Five Ways to Treat Writing As a Profession—Before it's Your Profession
1. Do the job consistently: I can't tell you how much difference it has made for me just to go from the mindset of writing when I feel like it to writing on a predetermined schedule. I write every day but Sunday, and it gets me in a mode where it's easier to start each time, the ideas come more freely because my book is always percolating in the back of my mind, and even if it's only a tiny bit each day, it adds up quickly to make me feel like I've accomplished something substantial.
In any other career, you're exposed to your profession regularly (usually five days per week), so why should writing be any different?
2. Schedule your time: This goes with the first one, but I've found that when I decide to do writing after everything else that has to be done, it never happens. That doesn't mean neglect your housework or your kids or your full-time job, but it does mean to make the shift in mindset that writing is your profession, and that means it's a top priority. Schedule time to read. Schedule time to write. Make those firm, like you would any other meeting. Missing a day here or there is fine, but waiting until the day when life will settle down and you can BE a writer isn't going to happen.
You're selling yourself short not to schedule it in now. Even for five or ten or twenty minutes at a time.
3. Grow professionally: I love books about writing craft, and they can be a part of growing professionally. This also means going to writing conferences. It means networking on social media. It means studying and honing your craft in whatever way works for you. There are hundreds of online writing courses, free or paid, about any topic you can think of. Don't try to tackle it all at once—that's way too overwhelming—but if you do a tiny piece, a day at a time, you'll be surprised how much you can accomplish in a month or a year. If you're in this for the long haul, it will make all the difference!
Besides, what I think makes writers the best kind of people is the never-ending curiosity and desire to learn more about the world around us.
4. Present yourself professionally: You hear all the time about "building an author platform" even before you're published. I think that's important, of course, but even more important are: being nice to other people, saying things on social media that won't come back to haunt you when you're rich and famous (wink, wink), not submitting crappy, unpolished writing to contests, agents, or editors.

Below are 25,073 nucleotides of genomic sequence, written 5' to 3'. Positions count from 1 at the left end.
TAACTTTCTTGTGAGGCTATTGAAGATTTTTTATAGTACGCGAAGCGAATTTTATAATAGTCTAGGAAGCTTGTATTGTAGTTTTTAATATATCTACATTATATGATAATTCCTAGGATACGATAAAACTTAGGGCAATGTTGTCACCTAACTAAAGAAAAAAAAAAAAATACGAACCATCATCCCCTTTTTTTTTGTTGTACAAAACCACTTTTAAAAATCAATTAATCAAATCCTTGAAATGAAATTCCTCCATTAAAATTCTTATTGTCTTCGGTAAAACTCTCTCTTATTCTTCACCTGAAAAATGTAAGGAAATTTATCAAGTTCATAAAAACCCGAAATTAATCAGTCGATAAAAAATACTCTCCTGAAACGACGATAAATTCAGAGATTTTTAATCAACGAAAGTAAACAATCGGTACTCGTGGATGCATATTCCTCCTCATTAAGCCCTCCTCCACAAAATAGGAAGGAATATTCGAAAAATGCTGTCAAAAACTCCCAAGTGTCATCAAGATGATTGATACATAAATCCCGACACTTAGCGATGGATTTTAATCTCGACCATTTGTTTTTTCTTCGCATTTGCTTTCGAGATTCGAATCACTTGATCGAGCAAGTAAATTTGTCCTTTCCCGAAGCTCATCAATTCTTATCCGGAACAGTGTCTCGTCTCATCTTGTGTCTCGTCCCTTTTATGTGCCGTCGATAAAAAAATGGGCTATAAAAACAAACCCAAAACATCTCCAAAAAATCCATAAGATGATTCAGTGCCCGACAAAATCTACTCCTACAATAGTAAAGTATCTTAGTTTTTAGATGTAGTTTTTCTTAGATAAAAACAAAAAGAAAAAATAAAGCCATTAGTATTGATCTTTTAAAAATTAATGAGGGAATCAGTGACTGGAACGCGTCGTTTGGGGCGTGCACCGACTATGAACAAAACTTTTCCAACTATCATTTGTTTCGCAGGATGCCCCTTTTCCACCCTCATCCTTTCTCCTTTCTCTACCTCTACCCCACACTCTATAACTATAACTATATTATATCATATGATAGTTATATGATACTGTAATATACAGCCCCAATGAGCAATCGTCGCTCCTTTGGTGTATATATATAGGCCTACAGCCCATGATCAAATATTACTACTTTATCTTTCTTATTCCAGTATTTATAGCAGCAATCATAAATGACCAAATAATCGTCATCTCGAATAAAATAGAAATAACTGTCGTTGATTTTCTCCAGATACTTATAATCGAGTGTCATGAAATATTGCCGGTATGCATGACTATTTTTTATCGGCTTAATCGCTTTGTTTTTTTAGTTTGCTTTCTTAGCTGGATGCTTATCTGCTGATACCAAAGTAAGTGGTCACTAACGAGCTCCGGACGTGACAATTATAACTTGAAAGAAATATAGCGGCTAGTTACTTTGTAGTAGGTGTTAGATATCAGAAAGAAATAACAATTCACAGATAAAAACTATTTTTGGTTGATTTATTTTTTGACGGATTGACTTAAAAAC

You know, in general, be the professional you expect those around you to be.
5. Don't take shortcuts: This one's hard. This is my first year (after years of 100% writer's block) of hard core, every day "professional" writing. I meet with two writing groups nearly every single week. I push myself harder each year, hoping if I just do more/work faster/think better, something will work out. I've had some heart-breakingly close calls with agents and publishers. It's times like these that I have to face the hard reality that I'm just not quite there yet. That doesn't mean I can skip steps because I'm not seeing the results I want.
I firmly believe that anyone who puts in the time and effort, who keeps plugging along, who adapts as the industry continues to evolve, will be successful. Writing ability increases with time. We don't lose physical prowess with age like athletes or dancers. We don't have to be young and beautiful in front of a screen. We can keep working hard until it happens for us. That doesn't mean we'll all be J.K. Rowling or Stephen King someday, but it's not over till it's over. And for most of us, we have a lot of time left and a lot of potential still to achieve.
Be a professional along the way, and chances are, someday you'll get to try it on officially.
What kinds of things do you do to make creative pursuits part of your professional goals?